An easement is simply the right to use another person's property for some specific purpose. Common examples are rights of way, rights to light and utilities easements. Easements generally take one of three forms. An express easement is expressly negotiated between the parties and recorded against the title to both the benefited (dominant) and burdened (servient) land. A prescriptive easement arises through long term use. An easement of necessity arises for some essential purpose, typically where a landlocked piece of land could not otherwise gain access. Most easements go on forever, unless some specific action is taken to remove them.
Determine whether the easement you want to remove was created by express grant, by prescription or by necessity. If it was created by express grant, check the title deeds to see whether the easement is limited in time. If it is, the easement automatically expires when the time limit runs out and you do not have to take any action to remove it. If the easement is one of necessity and the necessity has ended, the easement will also have ended, for example, if a new road is built giving access to previously landlocked land.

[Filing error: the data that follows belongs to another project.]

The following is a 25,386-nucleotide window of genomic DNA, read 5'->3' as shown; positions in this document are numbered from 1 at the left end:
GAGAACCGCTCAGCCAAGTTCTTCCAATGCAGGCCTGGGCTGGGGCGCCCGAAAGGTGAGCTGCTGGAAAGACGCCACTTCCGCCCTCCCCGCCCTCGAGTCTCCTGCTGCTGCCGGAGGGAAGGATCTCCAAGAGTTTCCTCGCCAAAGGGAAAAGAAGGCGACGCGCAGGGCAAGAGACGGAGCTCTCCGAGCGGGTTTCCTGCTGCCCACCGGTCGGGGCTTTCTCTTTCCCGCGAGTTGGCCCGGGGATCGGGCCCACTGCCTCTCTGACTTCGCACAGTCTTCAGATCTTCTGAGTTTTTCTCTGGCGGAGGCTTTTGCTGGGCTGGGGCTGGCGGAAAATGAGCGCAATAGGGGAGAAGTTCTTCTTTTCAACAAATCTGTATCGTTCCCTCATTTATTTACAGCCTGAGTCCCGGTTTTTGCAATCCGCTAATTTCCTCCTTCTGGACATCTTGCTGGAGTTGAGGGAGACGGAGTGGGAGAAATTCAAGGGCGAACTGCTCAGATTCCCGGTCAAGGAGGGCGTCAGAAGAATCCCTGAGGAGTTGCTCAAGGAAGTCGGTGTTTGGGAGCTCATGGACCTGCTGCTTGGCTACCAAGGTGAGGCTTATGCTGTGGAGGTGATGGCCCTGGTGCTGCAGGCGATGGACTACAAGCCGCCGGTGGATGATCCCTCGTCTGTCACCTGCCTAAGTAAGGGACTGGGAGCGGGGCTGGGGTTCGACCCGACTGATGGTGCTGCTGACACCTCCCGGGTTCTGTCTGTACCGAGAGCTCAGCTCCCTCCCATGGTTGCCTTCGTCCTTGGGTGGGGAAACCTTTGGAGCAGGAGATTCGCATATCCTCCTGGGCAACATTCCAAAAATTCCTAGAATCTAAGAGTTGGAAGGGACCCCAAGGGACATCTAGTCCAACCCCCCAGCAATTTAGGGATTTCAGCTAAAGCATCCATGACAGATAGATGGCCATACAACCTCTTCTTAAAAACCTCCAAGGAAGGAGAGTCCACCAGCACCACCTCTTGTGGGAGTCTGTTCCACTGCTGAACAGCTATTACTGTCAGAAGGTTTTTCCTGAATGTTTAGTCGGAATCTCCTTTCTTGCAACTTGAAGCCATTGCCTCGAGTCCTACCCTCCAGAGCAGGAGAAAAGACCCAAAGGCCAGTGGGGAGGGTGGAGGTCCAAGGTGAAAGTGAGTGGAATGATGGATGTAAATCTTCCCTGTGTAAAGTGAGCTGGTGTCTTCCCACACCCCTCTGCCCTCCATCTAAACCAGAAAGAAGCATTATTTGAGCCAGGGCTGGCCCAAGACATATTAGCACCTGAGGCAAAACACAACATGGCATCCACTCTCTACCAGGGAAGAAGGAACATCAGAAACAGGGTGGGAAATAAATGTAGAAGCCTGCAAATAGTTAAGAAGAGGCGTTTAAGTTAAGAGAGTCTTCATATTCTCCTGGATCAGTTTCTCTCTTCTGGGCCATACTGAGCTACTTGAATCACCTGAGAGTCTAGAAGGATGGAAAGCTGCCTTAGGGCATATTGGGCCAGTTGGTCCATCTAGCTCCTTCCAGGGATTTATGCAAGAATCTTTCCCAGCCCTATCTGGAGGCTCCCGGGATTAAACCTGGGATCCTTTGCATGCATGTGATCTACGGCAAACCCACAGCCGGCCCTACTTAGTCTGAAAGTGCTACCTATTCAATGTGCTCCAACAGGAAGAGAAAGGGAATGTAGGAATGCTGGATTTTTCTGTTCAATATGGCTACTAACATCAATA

Determine whether the benefited and burdened properties have ever been in common ownership. If the same owner holds or has held both parcels of land, the land is deemed "merged" and the easement ceases to exist, regardless of what subsequently happens to the land.
Look at the facts and decide whether the dominant owner has abandoned the easement. Non-use is not enough to abandon an easement but a clear intent to stop using it is. Similarly, if the owner of the servient land interferes with the easement in a material way, such as blocking off a right of way, and the dominant owner does nothing about it for a prescribed statutory period of time, the easement will be lost. A court order is needed to clear the easement off the title. The plaintiff must show compelling evidence that the easement has been abandoned.
Negotiate a release. If the easement has not been merged, abandoned or extinguished the only way to get rid of it is by express agreement with the dominant owner. The dominant owner can give the release of his own accord, or you can offer an incentive (payment) to effectively buy out the easement, or offer alternative arrangements. Consult an attorney to document the release in a legal deed.
- Easements are an interest in land and have a value. A clever dominant owner would not give up an easement without proper compensation. If the value of the easement is disputed, consult an expert.
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